The Care Factor
The Care Factor
2020 was an unprecedented year in many ways, exposing much of what is deeply flawed about our current societal structures. COVID-19 has taught us much about where the gaps are in our social fabric, who are our society’s most vulnerable members and what we truly value. For me, one of the most powerful messages to come out of 2020 was the importance of kindness, compassion and care.
One could argue that the most important skill a health professional can possess is the ability to care and to provide care. Care is not necessarily perceived by most to be a skill, and yet, without it, what would our interactions with health professionals look like? The unpredictable nature of this pandemic saw an unprecedented number of nurses retraining and in some cases, returning to the workforce. This selfless willingness to put themselves at risk and to care for others is nothing less than a herculean effort. What does it really mean for those brave humans to take such a risk? How does it affect their daily lives, their families, friends and loved ones? How do they really feel about it, really? Enter Ailsa Wild’s The Care Factor.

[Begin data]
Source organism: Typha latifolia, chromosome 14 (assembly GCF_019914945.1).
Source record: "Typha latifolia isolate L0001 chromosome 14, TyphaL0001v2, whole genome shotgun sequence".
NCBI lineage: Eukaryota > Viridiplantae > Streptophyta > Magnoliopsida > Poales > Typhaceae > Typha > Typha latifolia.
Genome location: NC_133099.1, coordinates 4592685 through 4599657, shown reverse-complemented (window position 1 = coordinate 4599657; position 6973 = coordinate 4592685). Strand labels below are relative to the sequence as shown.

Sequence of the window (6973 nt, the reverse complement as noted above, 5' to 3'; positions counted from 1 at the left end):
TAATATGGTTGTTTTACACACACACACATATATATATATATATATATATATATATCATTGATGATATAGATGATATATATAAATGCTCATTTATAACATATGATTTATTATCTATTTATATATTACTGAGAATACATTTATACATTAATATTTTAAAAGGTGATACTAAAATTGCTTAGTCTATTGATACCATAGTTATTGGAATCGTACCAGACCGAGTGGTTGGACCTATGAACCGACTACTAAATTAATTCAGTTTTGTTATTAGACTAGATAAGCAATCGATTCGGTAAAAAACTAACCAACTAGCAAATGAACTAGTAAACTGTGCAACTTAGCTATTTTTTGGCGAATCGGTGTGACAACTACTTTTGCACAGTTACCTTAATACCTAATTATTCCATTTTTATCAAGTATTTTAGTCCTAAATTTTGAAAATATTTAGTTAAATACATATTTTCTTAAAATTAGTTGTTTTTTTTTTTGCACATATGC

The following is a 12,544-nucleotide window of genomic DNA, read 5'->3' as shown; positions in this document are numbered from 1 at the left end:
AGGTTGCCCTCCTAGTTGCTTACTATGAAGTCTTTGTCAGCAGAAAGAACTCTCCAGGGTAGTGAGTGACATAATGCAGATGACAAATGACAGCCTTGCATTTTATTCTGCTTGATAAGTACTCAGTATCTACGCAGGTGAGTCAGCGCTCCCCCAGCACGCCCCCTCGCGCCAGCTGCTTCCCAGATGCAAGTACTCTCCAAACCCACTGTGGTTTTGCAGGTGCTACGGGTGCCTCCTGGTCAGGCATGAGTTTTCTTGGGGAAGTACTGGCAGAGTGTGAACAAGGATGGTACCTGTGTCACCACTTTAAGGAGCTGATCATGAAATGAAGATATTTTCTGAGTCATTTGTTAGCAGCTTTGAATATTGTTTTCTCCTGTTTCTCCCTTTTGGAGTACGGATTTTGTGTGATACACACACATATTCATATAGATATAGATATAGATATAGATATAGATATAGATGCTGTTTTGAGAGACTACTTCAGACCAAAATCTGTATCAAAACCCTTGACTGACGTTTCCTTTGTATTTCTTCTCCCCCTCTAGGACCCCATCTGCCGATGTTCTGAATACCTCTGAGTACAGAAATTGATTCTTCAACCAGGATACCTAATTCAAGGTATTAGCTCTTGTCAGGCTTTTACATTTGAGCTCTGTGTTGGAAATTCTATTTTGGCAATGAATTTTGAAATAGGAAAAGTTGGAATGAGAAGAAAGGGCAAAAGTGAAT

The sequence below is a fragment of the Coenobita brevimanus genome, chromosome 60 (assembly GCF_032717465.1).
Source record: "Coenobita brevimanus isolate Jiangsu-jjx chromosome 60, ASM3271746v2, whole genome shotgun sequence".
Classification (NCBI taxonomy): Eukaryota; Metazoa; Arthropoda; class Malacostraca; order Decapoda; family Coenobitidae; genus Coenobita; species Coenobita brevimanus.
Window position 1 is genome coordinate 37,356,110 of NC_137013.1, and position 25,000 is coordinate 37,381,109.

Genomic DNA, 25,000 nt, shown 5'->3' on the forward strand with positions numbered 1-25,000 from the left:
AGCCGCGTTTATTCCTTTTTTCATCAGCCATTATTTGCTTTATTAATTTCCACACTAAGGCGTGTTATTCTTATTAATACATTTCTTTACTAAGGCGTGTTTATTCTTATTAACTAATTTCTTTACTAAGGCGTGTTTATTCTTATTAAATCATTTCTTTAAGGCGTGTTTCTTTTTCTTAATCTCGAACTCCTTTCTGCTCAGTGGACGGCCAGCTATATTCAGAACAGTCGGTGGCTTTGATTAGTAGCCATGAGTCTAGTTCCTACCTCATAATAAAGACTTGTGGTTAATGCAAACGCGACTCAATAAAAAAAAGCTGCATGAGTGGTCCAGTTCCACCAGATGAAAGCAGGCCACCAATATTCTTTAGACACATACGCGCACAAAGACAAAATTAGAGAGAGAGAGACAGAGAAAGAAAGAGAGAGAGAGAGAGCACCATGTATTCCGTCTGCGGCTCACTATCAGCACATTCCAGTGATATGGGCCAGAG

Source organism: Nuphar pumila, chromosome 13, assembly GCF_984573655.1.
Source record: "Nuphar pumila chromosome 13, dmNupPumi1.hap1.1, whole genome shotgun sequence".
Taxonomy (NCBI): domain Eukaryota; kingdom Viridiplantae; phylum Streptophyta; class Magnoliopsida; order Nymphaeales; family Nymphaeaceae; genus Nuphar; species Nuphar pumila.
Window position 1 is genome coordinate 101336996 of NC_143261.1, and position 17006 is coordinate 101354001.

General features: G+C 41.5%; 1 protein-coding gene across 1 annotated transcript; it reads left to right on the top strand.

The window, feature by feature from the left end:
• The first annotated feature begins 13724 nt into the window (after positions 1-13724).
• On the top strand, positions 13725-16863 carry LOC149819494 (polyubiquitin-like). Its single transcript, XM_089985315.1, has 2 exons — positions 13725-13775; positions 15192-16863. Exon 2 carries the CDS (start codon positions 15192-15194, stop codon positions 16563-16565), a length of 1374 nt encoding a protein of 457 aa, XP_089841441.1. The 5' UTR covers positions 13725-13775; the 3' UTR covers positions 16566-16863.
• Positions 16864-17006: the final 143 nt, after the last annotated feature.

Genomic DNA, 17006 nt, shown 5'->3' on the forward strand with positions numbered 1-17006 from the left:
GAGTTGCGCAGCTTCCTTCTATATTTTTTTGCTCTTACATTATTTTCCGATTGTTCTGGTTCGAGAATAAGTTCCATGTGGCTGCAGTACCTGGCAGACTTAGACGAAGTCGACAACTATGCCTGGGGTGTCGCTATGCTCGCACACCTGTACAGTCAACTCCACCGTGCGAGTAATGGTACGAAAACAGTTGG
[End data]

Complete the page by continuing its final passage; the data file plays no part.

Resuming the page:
The Care Factor is a deeply personal and moving recount of the conversations between author Ailsa Wild and her dear friend Simone Sheridan, a nurse who bravely retrained to offer her skills to Melbourne’s Intensive Care Units. Their conversations are at times shocking, heartbreaking and quite unexpectedly funny – but at all times, it overflows with empathy and love. I adored this wonderful book and felt privileged to read it. Both Wild and Sheridan lower all their barriers and generously allow the reader to see the most intimate and messy details of being a human trying to do their best. This is a wonderful and timely book that will restore your faith in humanity and our deep ability to care for one another.
Tye Cattanach works as a bookseller at Readings Carlton.
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